Dearest EXPLORE Reader,
When I was in college, I worked at the Rainbow Play Systems showroom on weekends in Lubbock. It was a pretty cushy job, I liked the owner (who was also named Ben), and the pay was pretty good. I could get a fair amount of studying done in between customers, and I always liked watching all the kids go nuts on the playsets.
For Thanksgiving one year, I wasn’t headed home. The owners were headed out of town, so I was instructed to run the shop from the Friday after Thanksgiving to Sunday evening. The day of Thanksgiving brought with it one of those hellish cold fronts that only the Panhandle can spawn, so in I went on Friday morning with a stack of books, knowing that I’d see very few customers this frigid weekend.
Next door to the store was a junkyard. Just your run of the mill junkyard, and the place was locked up tight for the holiday weekend. I was walking outside to stretch my legs while I ate my sandwich for lunch. I had the hood of my coat on, and was trying to shield my face from the stinging wind. As I walked the fence line between our store and the junkyard, I saw him. The dog. But it was no ordinary dog. It was 180 pounds of nightmare. It appeared to be some insane mix of Mastiff and Woolly Mammoth, and it was chained with a ridiculously huge chain. It was laying in this pathetic little doghouse. I was frozen in my tracks, and once he spotted me, he slowly stood and walked over to the fence. He didn’t growl or bark, instead he just sat down and stared at me. I noticed quickly how skinny the dog was, with his ribs exposed under his fur. He sat there, with a slight shiver, and looked pretty darn miserable. I slowly extended my hand with the rest of my sandwich toward the fence and he licked his lips. I pushed it through the fence, and he delicately snapped it up, not with the ferocity I had expected. We stared at each other for a few more moments, and I went back inside to get warm, looking over my shoulder at him.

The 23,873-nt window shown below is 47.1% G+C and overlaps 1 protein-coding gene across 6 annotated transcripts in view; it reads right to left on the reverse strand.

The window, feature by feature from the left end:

The rest of the day, I kept looking outside at the dog. He rarely moved, just curled up in his little doghouse trying to stay warm, but obviously failing. That night, temperatures were to dip into the teens. Reluctantly, I went home for the night. I tossed and turned that night, worried about that stupid, giant, terrifying dog. Surely he would be a popsicle in the morning. The next day, I jumped out of bed, stopped off and bought a small bag of dog food, and zoomed to work. I took the dog food outside and poured the entire contents over to his side of the fence. He inhaled the food. It was gone in seconds, and then he simply stared at me. I put my hands out and said “That’s all I got buddy”. He whined. I reached forward and put my fingers through the fence, and he gingerly licked them. Frustrated, I went back inside.
A half hour later, I was reading something for some class that I’m sure I never needed to know, and I saw a shadow by the glass front door to our office. I looked up, and the dog was sitting on the sidewalk looking at me. The chain was not on him. To this day, I have no idea how he got out. He would have had to get the chain off, AND somehow have gotten through the 6 foot high chain link fence that was lined with razor wire. I walked over to the door and stared at him, unsure of what to do. If I let him in, he could kill me. Quickly. I would have no defense against a dog of this size. A hungry, pissed off dog. If I left him out there, he was either going to freeze or starve to death. A few seconds of consideration, and I slowly opened the door.
He walked in, sniffed at me, walked over to a corner of the warm office and flopped down with a grunt. It reminded me of a noise I would make when my head hits the pillow after an exhausting day. And then he simply slept. He laid there the entire day, only occasionally shifting positions. And then it hit me – I had let him in, but how would I ever get him out? At quitting time, I grabbed my keys, started turning off the lights, and he stood up and waited for me at the door. Outside we walked, I locked up, and he trailed me to my car. I didn’t even think this animal would fit in my little Saturn, but I simply opened the back door, and he jumped right in. It never once dawned on me that I was “stealing” someone’s dog, because that someone didn’t deserve the right to own a dog. Or any other animal, as far as I was concerned. I rolled down the windows, and like any dog, he let his tongue flop in the frigid breeze. You should have seen the looks from the cars next to us at the stoplights.